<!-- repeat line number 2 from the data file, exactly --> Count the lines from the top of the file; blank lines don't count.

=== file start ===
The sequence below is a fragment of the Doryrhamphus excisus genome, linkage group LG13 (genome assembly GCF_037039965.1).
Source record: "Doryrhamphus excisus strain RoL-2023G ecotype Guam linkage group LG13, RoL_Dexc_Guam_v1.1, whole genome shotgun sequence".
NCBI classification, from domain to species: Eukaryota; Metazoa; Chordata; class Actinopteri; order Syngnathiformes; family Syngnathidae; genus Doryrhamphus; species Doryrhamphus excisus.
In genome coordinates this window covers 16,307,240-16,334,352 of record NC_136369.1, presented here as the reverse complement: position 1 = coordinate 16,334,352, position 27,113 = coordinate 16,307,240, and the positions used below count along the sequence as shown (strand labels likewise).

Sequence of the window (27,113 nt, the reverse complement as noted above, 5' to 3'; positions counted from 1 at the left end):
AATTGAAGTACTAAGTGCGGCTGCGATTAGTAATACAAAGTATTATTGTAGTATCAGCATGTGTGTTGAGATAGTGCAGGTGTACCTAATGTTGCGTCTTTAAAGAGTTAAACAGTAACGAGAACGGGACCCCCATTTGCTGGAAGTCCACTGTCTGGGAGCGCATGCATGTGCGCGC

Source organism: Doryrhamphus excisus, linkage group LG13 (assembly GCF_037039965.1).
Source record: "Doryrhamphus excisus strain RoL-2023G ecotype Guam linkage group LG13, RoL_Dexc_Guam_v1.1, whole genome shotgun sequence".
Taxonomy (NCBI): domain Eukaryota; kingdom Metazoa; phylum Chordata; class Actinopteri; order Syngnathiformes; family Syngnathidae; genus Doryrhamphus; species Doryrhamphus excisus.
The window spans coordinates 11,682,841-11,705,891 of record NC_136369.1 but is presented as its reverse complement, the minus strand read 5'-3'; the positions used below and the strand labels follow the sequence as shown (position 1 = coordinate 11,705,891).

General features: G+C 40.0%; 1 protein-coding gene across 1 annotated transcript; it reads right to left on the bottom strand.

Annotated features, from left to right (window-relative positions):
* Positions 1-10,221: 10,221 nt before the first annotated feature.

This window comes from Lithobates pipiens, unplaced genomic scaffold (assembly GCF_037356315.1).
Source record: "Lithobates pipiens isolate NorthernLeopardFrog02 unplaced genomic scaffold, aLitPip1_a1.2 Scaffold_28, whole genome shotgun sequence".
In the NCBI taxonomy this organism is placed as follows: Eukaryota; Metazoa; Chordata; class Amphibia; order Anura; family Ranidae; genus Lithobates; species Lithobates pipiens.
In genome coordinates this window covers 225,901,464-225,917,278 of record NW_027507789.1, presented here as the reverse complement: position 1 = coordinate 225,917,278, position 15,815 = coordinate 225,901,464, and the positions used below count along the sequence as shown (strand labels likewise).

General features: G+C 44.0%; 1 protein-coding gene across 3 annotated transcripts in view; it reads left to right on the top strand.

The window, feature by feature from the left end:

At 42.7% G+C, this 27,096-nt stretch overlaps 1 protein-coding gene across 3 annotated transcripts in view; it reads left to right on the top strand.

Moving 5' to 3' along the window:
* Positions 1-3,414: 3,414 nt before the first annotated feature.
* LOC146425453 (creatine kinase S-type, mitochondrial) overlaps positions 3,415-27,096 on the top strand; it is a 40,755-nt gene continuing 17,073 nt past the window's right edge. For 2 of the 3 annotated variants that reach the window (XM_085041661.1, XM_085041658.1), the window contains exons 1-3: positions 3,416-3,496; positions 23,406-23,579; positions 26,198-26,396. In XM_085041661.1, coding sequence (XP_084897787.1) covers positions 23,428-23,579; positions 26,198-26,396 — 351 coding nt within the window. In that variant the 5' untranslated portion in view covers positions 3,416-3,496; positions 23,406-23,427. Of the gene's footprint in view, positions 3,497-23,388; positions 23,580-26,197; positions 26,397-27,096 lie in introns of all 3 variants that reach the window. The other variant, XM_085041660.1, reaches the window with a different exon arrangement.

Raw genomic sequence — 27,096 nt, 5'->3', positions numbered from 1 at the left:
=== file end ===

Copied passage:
Source record: "Doryrhamphus excisus strain RoL-2023G ecotype Guam linkage group LG13, RoL_Dexc_Guam_v1.1, whole genome shotgun sequence".